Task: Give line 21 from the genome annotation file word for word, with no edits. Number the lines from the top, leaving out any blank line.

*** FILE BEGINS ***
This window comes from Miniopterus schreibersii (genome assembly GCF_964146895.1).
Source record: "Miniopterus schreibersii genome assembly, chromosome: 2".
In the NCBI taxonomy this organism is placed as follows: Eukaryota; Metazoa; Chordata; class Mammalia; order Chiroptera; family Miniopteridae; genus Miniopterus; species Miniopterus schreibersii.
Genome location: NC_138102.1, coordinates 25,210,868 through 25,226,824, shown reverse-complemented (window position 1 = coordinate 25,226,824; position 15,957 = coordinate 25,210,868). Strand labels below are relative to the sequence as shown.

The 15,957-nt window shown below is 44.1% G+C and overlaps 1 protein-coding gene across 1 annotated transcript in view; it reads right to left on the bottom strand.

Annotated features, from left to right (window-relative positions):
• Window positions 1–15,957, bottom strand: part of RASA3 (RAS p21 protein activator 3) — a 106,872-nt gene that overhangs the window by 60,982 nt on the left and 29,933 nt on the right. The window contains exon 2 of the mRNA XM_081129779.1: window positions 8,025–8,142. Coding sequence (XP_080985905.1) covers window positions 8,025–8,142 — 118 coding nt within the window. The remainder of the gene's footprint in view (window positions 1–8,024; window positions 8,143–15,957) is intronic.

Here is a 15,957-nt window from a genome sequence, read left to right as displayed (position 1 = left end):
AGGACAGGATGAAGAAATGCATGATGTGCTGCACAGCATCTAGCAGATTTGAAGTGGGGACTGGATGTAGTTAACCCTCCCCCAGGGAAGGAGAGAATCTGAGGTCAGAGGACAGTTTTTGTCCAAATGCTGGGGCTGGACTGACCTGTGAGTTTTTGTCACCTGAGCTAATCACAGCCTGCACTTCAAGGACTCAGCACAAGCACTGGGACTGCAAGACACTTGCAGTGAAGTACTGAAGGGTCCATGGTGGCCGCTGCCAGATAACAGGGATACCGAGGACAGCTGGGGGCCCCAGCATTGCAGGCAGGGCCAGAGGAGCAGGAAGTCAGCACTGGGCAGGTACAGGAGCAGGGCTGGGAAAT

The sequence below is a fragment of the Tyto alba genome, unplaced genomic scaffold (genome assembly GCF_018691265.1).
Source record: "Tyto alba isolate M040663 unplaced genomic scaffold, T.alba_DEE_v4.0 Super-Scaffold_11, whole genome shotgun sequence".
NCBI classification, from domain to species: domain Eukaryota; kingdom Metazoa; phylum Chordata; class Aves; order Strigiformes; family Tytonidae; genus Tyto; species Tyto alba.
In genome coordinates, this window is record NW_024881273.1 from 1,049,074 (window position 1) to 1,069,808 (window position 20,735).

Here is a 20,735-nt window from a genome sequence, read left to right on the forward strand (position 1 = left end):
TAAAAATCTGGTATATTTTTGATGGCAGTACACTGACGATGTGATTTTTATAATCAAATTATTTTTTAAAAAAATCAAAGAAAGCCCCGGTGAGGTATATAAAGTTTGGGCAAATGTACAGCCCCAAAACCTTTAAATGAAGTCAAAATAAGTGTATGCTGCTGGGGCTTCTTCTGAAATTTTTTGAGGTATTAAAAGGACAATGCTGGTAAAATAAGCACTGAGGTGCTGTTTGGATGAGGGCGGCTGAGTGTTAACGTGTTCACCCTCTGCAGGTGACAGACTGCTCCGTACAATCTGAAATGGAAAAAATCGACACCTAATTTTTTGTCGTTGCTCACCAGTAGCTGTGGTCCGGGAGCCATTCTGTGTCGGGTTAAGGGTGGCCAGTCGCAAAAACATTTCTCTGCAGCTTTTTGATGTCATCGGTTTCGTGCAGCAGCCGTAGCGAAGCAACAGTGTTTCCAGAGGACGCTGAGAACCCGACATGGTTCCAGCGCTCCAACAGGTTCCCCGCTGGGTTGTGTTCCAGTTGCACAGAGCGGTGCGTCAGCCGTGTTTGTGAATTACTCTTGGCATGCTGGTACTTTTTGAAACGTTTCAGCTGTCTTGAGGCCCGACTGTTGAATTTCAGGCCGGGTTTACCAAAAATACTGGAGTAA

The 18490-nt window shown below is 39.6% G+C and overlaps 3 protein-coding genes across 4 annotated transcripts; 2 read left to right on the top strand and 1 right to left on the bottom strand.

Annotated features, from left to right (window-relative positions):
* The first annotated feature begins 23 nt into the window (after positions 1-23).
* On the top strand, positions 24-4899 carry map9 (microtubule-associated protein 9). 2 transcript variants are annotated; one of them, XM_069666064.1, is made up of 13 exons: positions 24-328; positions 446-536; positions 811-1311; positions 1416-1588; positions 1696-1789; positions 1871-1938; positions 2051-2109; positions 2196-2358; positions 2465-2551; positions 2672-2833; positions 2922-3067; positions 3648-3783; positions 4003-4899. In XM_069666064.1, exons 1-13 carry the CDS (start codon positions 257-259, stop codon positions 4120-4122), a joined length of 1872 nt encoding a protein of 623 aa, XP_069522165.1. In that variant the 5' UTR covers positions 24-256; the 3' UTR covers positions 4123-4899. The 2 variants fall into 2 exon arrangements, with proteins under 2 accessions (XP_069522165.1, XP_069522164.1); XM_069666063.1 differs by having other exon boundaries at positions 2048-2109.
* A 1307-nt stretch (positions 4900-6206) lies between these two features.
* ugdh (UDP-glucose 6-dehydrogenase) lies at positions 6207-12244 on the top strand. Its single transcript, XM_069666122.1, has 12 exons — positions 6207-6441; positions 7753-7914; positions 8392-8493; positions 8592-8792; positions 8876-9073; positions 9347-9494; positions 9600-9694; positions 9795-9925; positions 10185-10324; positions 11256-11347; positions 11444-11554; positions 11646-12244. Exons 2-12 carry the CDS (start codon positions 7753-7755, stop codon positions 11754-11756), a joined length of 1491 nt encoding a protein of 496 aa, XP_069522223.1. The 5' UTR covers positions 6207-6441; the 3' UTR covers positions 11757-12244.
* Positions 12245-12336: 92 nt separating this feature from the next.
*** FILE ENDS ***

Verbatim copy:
* ugdh (UDP-glucose 6-dehydrogenase) lies at positions 6207-12244 on the top strand. Its single transcript, XM_069666122.1, has 12 exons — positions 6207-6441; positions 7753-7914; positions 8392-8493; positions 8592-8792; positions 8876-9073; positions 9347-9494; positions 9600-9694; positions 9795-9925; positions 10185-10324; positions 11256-11347; positions 11444-11554; positions 11646-12244. Exons 2-12 carry the CDS (start codon positions 7753-7755, stop codon positions 11754-11756), a joined length of 1491 nt encoding a protein of 496 aa, XP_069522223.1. The 5' UTR covers positions 6207-6441; the 3' UTR covers positions 11757-12244.